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Worming your cat

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As part of being a responsible cat owner, worming your cat is important to keep your cat happy and healthy. In this blog, we talk about the types of worms, symptoms and everything you need to know about worming your cat.

Types of worms

There are three types of worms that need to be taken into consideration- roundworms, tapeworms & lungworm.

Roundworm

Roundworms are large-bodied worms, with the average size of 3-6 inches in length and live within the intestine. Roundworms are most common of the worm species. It’s hard to diagnose as adult cats rarely have trouble with them or show that they have infection. But, cats with severe roundworm infections show symptoms which is below. Cat can pick up Roundworm in various ways, making it easy for them to spread and hard to control.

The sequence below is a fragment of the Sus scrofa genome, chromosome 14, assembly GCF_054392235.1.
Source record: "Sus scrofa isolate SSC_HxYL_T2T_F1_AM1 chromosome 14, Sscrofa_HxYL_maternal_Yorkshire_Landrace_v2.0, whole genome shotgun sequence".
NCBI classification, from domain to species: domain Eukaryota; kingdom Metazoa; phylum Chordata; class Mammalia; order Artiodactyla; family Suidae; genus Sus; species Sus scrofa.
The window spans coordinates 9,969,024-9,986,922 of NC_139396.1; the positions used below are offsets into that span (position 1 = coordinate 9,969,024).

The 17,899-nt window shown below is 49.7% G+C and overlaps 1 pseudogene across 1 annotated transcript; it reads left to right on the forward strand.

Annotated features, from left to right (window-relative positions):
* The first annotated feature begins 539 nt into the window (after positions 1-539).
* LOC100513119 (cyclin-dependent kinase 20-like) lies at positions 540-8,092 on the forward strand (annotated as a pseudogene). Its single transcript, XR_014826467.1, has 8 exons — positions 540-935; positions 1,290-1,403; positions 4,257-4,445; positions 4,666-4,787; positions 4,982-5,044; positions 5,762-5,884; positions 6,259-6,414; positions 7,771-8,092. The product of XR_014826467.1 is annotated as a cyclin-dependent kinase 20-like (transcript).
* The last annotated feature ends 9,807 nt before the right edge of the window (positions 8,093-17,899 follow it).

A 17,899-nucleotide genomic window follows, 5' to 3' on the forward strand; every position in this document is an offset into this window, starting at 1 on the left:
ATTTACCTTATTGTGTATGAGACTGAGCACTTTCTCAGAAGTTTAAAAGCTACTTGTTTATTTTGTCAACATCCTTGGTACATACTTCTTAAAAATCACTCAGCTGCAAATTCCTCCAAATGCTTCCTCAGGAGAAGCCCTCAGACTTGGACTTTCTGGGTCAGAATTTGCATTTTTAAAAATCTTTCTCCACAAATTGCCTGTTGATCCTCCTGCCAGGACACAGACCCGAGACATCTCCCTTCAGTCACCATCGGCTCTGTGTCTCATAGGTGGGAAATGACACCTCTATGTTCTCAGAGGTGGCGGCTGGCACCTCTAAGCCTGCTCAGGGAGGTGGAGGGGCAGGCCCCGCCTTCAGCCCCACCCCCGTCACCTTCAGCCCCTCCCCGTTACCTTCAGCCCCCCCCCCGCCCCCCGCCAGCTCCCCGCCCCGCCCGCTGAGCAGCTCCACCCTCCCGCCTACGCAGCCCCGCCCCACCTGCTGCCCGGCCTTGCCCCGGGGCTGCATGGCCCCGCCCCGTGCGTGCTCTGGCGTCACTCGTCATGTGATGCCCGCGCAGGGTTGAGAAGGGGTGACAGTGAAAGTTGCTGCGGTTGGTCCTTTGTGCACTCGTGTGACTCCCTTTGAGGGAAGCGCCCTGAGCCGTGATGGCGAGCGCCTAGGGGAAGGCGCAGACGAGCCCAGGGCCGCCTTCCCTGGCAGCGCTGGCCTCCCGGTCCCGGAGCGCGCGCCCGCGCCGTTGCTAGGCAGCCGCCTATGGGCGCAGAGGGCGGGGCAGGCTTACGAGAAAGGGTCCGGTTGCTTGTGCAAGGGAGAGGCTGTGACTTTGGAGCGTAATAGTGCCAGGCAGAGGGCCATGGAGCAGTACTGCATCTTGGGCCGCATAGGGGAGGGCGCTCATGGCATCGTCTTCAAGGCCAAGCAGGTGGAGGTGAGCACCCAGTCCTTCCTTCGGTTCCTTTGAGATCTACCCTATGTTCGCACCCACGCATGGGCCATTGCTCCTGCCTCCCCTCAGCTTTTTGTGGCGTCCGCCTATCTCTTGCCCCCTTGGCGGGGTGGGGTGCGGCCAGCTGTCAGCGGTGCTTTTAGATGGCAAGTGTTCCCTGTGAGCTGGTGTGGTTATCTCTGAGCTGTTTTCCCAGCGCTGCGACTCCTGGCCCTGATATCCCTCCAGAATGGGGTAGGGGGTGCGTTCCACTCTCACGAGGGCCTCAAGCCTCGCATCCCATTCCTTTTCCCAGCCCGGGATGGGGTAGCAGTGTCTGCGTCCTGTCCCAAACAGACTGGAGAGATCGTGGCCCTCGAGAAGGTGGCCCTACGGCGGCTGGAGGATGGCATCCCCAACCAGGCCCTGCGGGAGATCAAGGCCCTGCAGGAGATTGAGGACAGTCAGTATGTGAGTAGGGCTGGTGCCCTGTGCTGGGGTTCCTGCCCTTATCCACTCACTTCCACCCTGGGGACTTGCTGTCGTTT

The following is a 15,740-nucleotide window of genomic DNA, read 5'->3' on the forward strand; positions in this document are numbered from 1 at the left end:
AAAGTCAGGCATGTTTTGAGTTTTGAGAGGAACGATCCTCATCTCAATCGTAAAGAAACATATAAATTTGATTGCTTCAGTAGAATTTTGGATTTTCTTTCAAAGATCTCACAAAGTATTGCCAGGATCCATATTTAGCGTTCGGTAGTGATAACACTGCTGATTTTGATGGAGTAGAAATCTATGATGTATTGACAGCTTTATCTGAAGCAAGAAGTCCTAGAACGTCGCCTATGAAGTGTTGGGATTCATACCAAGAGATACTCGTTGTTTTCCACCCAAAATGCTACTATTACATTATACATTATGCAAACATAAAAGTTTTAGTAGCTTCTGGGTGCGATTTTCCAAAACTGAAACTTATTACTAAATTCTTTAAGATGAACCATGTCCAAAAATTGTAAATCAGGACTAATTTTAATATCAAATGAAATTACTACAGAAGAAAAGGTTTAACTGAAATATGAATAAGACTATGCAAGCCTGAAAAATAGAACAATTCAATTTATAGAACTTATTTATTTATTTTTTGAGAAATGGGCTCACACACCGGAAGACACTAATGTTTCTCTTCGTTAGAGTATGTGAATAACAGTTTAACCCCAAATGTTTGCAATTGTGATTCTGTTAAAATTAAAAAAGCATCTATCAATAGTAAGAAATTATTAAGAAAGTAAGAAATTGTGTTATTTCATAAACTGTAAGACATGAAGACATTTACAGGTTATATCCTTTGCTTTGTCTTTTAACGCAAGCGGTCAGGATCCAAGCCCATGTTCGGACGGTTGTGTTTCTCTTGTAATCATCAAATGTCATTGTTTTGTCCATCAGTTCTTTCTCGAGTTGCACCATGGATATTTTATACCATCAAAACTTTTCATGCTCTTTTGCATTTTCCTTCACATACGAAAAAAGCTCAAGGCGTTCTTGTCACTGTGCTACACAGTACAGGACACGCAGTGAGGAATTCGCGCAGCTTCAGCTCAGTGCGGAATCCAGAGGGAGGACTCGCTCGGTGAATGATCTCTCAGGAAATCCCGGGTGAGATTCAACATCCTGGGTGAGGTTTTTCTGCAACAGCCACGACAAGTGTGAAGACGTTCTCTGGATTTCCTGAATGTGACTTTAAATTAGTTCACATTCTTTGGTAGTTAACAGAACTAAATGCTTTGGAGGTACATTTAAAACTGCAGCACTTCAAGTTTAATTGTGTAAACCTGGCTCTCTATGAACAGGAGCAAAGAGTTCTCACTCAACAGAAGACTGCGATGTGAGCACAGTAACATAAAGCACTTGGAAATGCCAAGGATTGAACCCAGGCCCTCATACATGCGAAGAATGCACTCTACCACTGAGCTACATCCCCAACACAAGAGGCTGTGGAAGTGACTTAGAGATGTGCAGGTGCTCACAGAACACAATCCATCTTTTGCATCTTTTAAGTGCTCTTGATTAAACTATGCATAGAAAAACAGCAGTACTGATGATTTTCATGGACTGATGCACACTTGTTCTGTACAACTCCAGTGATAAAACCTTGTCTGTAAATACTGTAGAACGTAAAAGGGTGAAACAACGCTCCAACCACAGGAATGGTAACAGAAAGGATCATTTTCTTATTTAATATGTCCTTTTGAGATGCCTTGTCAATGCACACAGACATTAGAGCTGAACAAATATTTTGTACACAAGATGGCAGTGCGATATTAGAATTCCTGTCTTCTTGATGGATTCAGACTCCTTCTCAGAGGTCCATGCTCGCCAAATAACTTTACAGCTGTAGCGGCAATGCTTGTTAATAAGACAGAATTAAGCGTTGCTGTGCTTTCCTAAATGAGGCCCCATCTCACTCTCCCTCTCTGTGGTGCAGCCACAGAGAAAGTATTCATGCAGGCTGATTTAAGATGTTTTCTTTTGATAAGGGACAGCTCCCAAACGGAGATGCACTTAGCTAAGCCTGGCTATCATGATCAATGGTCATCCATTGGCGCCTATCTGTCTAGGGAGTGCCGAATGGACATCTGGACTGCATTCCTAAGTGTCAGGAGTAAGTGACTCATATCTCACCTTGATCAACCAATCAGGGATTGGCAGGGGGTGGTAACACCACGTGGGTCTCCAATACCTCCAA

Tapeworm

Tapeworms are long, flat and white, with hook like mouths, which like to attach to the wall of your cats intestine. These type of worms can grow between 8 – 20 inches! Tapeworm are found in adult cats that hunt or have flea infestations. Fleas which have eaten worm larvae and are then swallowed by a cat during self-grooming. After this they can then grow into a full-sized adult worm.

Other tapeworm larvae live in the tissues of rodents and birds. Active hunting cats are more likely to become infected with tapeworm after consuming infected prey.

Lungworm